I know I regularly inveigh against the proliferation of memoirs, but I’m going to praise a memoir today. In fact, I’m even going to say I hope budding memoirists follow Derf Backderf’s example. If we must have all these memoirs, we might as well have ones that know their place.
In My Friend Dahmer Backderf keeps himself squarely in the background. He’s telling the story of his high-school years, yes, but he knows that the only reason readers might care about those years is that he went to high school with Jeffrey Dahmer. He keeps his focus on Dahmer, therefore, even following him into solo scenes, reconstructing his habits and home life from later interviews Dahmer gave. He himself—Backderf—only appears when his life intersects Dahmer’s.
This may seem like a simple thing, but imagine how easy it would have been for a memoirist to do it the other way around, to stick to his own perspective and only describe the moments of Dahmer’s life that touched on his. Not just easy, common. I’d wager that 90 percent of memoirists would have gone that way, and their decision might be defended as a form of journalistic integrity, but really it would come across as narcissism and a lack of imagination. What Backderf has done instead is much more respectful of the reader, and much more compelling.
Partly that’s because even in high school, Jeffrey Dahmer was fascinatingly fucked up. His parents were in the midst of a bitter divorce, his mother suffered from some kind of paranoid delusional thing and was heavily medicated, and he’d already started the serial killer pattern of hacking up roadkill to see what was inside. In school he mimicked the tics and slurred speech of a person with cerebral palsy, and his weird behavior made him a sort of mascot for Backderf and his friends. To keep a lid on his necrophiliac urges he kept himself permanently drunk, including at school, and Backderf asks how all the adults in his life could have ignored his obviously nutty behavior and failed to get him psychiatric attention.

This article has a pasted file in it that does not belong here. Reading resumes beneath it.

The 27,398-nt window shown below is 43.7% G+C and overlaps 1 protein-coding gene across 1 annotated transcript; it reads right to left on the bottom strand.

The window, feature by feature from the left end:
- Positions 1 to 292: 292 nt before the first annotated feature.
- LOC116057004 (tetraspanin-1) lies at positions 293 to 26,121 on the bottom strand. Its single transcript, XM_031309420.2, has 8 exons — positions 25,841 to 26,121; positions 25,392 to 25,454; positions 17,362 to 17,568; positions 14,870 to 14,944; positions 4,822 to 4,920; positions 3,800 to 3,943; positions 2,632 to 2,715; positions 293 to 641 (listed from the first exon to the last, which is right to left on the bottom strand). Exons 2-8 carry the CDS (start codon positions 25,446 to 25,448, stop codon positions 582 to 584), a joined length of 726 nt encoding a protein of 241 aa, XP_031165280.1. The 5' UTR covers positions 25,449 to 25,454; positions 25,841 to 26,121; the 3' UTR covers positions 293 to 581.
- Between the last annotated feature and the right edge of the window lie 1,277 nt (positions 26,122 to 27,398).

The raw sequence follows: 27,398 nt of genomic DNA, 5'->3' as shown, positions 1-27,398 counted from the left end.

I think that’s probably an unfair question. I’m perfectly willing to let Backderf and his friends off the hook when he points out that:
You never ‘narced’ on a classmate. It simply wasn’t done. Besides, my friends and I, we were just clueless small-town kids wrapped up in our own lives.
I think he should let the adults off the hook a bit too. They should have noticed and tried to do something about Dahmer’s alcoholism, sure, but I can’t believe that getting him attention for that would have been very likely to uncover his deeper problems. Maybe it would have. In any case, Backderf certainly makes it easy to understand how people can ignore and rationalize weird behavior—and frankly much of the time, the 90 percent of the time you’re not dealing with someone dangerous, that might be the right way to react.
But in asking “Where were the adults?” Backderf is at least following through on the best thing about My Friend Dahmer: he treats Jeffrey Dahmer as a human being. Which doesn’t mean he excuses him, of course. Treating him like a human being means treating him as a being at least theoretically capable of moral judgment. He writes in the preface:
This is a tragic tale… It’s my belief that Dahmer didn’t have to wind up a monster, that all those people didn’t have to die horribly, if only the adults in his life hadn’t been so inexplicably, unforgivably, incomprehensibly clueless and/or indifferent. Once Dahmer kills however … my sympathy for him ends. He could have turned himself in after that first murder. He could have put a gun to his head. Instead he, and he alone, chose to become a serial killer and spread misery to countless people.
Up to that moment when Dahmer kills, Backderf tries to understand him. He shows Dahmer struggling with desires he doesn’t want to have, and slowly losing the struggle. I’m not sure there’s a deeper lesson to that. It’s probably just rubbernecking. But Backderf gives us a hell of a car crash to stare at.